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    ABSTRACT: Visceral leishmaniasis (VL) due to Leishmania infantum is endemic in Southern France and can be considered as an opportunistic infection in patients with acquired immunodeficiency syndrome (AIDS). Co-infection with Leishmania sp. and human immunodeficiency virus (HIV) is emerging, but pathological findings of leishmaniasis in AIDS have been poorly documented, and scattered case reports have include morphological descriptions. The clinicopathologic analysis of 16 patients with HIV and VL were evaluated. The clinical presentation was characteristic of VL, with fever, hepatosplenomegaly, and pancytopenia in 6 patients, and the diagnosis was confirmed by finding amastigotes of Leishmania sp. in bone marrow smears and biopsy specimens. In 4 patients, the initial diagnosis of VL was made fortuitously in gastrointestinal biopsies performed systematically (3 patients) or in case of diarrhea (1 patient). In one duodenal biopsy, Leishmania sp. and Mycobacteria sp. were associated. Liver biopsy allowed the diagnosis of VL in 3 cases. Autopsy was performed in 9 patients, showing a disseminated leishmaniasis with very unusual localizations (adrenal and heart) in 2 cases. Cutaneous leishmaniasis involvement was noted before (4 patients), at the same time (2 patient), or after (1 patient) the diagnosis of VL. Inflammatory infiltrates noted with Leishmania sp. infection were made by CD68 macrophages with (8 patients) or without (8 patients) associated CD8 positive lymphocytes. Immunoperoxidase study using polyclonal anti-Leishmania sp. antibodies contributed to the diagnosis in all cases. Electron microscopy of 2 digestive biopsy specimens showed the ultrastructural characteristics of Leishmania sp. amastigotes. The zymodeme MON-1 of L infantum was identified by isoenzyme electrophoresis in all patients. The mean of CD4 counts was 37/mm3 at the time of diagnosis, and the mean duration before the death was 8 months. As shown in this study, VL in AIDS can be diagnosed in gastrointestinal or liver biopsies. Diagnosis of VL was made when the CD4 count was very low and was correlated with a poor prognosis.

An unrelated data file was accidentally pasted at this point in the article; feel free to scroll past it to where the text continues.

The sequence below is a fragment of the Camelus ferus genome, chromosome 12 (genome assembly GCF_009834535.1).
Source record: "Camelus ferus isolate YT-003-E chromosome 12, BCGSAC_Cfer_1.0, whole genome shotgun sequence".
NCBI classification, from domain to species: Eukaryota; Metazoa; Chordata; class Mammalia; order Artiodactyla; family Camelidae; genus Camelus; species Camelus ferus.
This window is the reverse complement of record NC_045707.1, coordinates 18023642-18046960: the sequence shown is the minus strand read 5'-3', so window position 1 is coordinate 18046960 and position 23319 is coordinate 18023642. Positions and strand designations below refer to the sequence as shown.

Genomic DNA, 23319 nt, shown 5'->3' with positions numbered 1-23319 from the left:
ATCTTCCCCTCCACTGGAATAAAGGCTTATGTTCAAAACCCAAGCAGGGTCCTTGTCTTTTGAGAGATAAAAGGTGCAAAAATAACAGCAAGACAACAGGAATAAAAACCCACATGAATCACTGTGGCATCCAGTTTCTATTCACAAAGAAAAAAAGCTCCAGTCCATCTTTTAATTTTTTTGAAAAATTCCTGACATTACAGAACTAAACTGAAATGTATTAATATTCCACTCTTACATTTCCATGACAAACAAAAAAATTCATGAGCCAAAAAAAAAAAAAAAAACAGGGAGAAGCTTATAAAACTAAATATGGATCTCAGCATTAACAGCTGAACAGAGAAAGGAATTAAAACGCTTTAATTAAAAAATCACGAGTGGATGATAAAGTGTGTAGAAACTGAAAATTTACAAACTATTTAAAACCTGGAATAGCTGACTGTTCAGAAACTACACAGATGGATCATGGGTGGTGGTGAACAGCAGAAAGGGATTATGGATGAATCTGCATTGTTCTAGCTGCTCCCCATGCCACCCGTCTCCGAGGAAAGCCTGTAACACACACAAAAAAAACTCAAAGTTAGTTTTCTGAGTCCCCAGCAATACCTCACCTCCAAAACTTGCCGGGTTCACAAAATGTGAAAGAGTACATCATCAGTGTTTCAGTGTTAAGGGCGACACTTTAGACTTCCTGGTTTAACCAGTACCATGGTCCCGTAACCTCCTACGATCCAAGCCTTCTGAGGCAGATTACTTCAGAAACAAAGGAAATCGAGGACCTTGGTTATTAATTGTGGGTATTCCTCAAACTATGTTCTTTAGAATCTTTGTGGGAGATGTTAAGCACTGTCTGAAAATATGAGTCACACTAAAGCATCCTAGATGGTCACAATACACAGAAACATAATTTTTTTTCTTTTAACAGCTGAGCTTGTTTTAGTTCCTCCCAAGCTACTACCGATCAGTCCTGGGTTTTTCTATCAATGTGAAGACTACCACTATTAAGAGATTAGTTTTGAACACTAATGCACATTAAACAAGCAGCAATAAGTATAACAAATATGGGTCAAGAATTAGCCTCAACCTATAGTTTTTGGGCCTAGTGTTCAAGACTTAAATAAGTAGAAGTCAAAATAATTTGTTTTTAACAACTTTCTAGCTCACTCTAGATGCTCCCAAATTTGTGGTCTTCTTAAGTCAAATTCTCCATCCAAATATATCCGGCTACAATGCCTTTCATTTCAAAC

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    ABSTRACT: Our aim was to determine the diagnostic value of electron microscopy in evaluating the etiology of gastrointestinal disease in patients infected with the human immunodeficiency virus (HIV). A retrospective review of electron microscopic and light microscopic results of all HIV-positive patients with gastrointestinal and liver diseases was made during a 3-year period from June 1995 to June 1998. A total of 145 HIV-positive patients had their electron microscopy specimens reviewed. Of these, 136 were investigated for diarrhea, and the other 9 for increased liver enzymes. Twenty-seven of the 145 (18.6%) HIV-positive patients had a pathogen identified by electron microscopy, compared with only 13 of 145 (9%) identified by light microscopy (P < 0.005). The sensitivity of light microscopy for detecting opportunistic pathogens was 68%. Twenty-one of the 27 (77.8%) patients diagnosed by electron microscopy had microsporidiosis, and the most commonly diagnosed species was Enterocytozoon bieneusi. Light microscopy failed to identify 12 cases of microsporidiosis and 2 cases of leishmaniasis. Electron microscopy contributes substantially to the identification of pathogens in HIV-positive patients. Light microscopy failed to identify one of every two pathogens diagnosed by electron microscopy.